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Man who refused breath test from park ranger can still lose license

Scott Lauck//May 24, 2023//

Man who refused breath test from park ranger can still lose license

Scott Lauck//May 24, 2023//

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The Missouri Court of Appeals Southern District ruled that a man who refused to take a blood alcohol content test from the federal officer who pulled him over can still lose his driver’s license.

A federal park ranger stopped defendant Chris Wood for speeding on a Missouri highway that runs through the Ozark National Scenic Riverways. The ranger, alleging Wood exhibited signs of intoxication, administered several field sobriety tests, which Wood failed. However, Wood refused to consent to a breath test, saying he was “just going to go to jail anyway.”

Under Missouri’s implied consent law, motorists who refuse to consent to a chemical test from a “officer” can lose their licenses apart from any criminal proceedings for driving while intoxicated. However, a Shannon County judge set aside the revocation of Wood’s license, holding that the arrest by a federal officer didn’t meet the statute’s requirements.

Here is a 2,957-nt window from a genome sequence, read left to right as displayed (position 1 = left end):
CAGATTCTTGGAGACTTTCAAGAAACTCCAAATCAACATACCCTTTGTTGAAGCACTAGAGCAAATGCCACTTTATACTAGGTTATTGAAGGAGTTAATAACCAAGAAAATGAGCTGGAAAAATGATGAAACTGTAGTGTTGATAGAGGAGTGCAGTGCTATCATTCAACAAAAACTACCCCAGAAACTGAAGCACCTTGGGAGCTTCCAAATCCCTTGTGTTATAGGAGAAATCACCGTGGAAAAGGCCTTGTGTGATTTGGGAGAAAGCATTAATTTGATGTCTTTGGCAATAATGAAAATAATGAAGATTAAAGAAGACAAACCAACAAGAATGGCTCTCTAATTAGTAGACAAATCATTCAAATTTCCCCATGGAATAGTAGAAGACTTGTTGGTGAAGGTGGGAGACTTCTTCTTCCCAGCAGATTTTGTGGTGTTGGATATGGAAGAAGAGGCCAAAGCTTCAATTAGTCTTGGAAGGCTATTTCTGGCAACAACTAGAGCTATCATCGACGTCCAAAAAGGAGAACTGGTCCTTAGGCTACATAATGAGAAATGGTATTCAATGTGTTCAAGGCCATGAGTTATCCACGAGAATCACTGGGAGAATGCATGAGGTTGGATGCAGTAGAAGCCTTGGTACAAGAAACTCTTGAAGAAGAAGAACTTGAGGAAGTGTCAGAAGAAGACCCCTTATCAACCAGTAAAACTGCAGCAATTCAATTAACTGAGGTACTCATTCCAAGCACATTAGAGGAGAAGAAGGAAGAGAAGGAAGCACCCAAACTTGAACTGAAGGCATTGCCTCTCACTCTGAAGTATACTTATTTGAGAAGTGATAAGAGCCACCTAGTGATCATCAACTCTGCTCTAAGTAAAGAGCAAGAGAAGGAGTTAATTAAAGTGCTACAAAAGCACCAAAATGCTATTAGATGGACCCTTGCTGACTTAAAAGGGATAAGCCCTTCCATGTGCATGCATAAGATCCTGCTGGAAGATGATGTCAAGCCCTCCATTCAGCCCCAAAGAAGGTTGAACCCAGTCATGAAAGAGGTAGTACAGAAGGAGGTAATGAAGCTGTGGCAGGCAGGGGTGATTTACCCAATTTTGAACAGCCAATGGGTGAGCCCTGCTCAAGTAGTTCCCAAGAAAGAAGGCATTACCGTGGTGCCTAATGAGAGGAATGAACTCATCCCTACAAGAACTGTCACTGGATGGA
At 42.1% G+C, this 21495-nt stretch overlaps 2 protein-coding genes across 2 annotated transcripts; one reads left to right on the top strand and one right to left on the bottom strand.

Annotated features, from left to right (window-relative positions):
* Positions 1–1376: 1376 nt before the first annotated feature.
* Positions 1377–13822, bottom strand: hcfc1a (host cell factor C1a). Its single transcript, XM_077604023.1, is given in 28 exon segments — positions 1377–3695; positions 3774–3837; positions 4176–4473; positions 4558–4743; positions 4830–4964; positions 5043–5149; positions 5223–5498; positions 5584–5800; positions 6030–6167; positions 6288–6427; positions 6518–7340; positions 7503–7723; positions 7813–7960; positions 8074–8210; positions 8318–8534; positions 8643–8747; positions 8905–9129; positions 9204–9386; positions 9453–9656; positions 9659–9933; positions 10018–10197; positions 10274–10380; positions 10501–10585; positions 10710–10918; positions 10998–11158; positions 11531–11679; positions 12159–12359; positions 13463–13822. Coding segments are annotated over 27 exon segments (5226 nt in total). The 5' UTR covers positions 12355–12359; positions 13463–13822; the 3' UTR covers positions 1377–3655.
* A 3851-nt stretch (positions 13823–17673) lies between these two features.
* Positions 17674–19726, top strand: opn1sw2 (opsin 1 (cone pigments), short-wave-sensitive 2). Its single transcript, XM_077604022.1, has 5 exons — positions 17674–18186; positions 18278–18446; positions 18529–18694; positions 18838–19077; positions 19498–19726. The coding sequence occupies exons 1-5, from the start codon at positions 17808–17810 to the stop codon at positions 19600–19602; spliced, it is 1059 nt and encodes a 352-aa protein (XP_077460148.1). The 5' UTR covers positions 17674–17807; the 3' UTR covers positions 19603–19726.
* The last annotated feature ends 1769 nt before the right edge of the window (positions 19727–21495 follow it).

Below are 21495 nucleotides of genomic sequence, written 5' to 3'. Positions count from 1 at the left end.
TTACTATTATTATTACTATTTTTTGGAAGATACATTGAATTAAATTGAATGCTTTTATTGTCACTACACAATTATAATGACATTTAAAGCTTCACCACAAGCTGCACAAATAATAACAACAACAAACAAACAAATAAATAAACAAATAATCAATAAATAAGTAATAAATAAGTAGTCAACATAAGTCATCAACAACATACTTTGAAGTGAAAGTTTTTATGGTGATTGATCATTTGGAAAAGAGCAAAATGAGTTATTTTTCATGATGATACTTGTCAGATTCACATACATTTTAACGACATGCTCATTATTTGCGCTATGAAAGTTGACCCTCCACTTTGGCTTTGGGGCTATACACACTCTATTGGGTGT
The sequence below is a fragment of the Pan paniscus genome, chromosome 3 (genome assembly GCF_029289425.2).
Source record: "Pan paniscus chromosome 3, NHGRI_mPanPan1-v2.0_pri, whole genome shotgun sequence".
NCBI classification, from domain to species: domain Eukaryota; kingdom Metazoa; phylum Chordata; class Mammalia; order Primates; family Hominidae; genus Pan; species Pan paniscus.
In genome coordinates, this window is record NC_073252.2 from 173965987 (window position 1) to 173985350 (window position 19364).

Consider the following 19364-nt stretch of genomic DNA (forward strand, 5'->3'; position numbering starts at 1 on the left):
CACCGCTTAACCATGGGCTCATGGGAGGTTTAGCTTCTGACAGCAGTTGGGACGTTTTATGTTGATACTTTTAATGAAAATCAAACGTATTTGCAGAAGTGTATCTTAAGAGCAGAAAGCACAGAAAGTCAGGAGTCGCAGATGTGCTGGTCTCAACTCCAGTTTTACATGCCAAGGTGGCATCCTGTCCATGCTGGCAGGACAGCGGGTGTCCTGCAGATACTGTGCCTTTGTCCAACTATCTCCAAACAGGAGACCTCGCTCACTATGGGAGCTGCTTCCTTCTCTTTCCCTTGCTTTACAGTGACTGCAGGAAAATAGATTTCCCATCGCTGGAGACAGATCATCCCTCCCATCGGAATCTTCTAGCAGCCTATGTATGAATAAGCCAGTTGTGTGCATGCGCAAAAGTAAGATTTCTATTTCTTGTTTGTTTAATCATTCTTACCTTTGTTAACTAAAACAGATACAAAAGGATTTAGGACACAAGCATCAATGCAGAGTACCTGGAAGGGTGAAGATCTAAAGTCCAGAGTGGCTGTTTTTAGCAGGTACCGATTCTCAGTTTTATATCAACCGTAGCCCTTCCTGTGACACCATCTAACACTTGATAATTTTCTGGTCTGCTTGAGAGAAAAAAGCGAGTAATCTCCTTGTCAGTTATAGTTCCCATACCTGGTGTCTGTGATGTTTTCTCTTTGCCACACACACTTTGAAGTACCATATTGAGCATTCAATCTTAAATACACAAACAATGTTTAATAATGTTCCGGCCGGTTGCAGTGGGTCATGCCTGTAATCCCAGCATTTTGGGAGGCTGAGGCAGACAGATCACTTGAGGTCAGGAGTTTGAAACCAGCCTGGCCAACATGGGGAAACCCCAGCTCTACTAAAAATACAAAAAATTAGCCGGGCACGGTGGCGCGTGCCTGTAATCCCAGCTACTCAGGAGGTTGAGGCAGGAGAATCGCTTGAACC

Judge Jennifer R. Growcock, writing for the Southern District, disagreed. Neither the implied consent law nor the related criminal statutes governing drunken driving require the arresting officer to be certified as a state peace officer, she said. It also didn’t matter that the ranger cited Wood for violations of federal regulations rather than state or local laws.

And while Wood had argued that the ranger wasn’t a delegate or agent of the director of the Department of Revenue, which handles license revocations, Growcock noted that neither are most police officers.

“The Director may suspend or revoke a driver’s license after a driver refuses an officer’s request to undertake a chemical test, period,” she wrote. Judges Jeffrey W. Bates and Mary W. Sheffield concurred.

Growcock added that the trial court’s approach “would exempt an entire class of drunk drivers from the consequences of the Implied Consent law.”

“Inferring that the Missouri General Assembly intended inebriated drivers on federal land to remain on public roads is absurd and illogical given the text and intent of the Implied Consent law,” she wrote.

The court remanded the case to the circuit court for a new determination of the status of Wood’s license.

The case is Wood v. Director of Revenue, SD37261.

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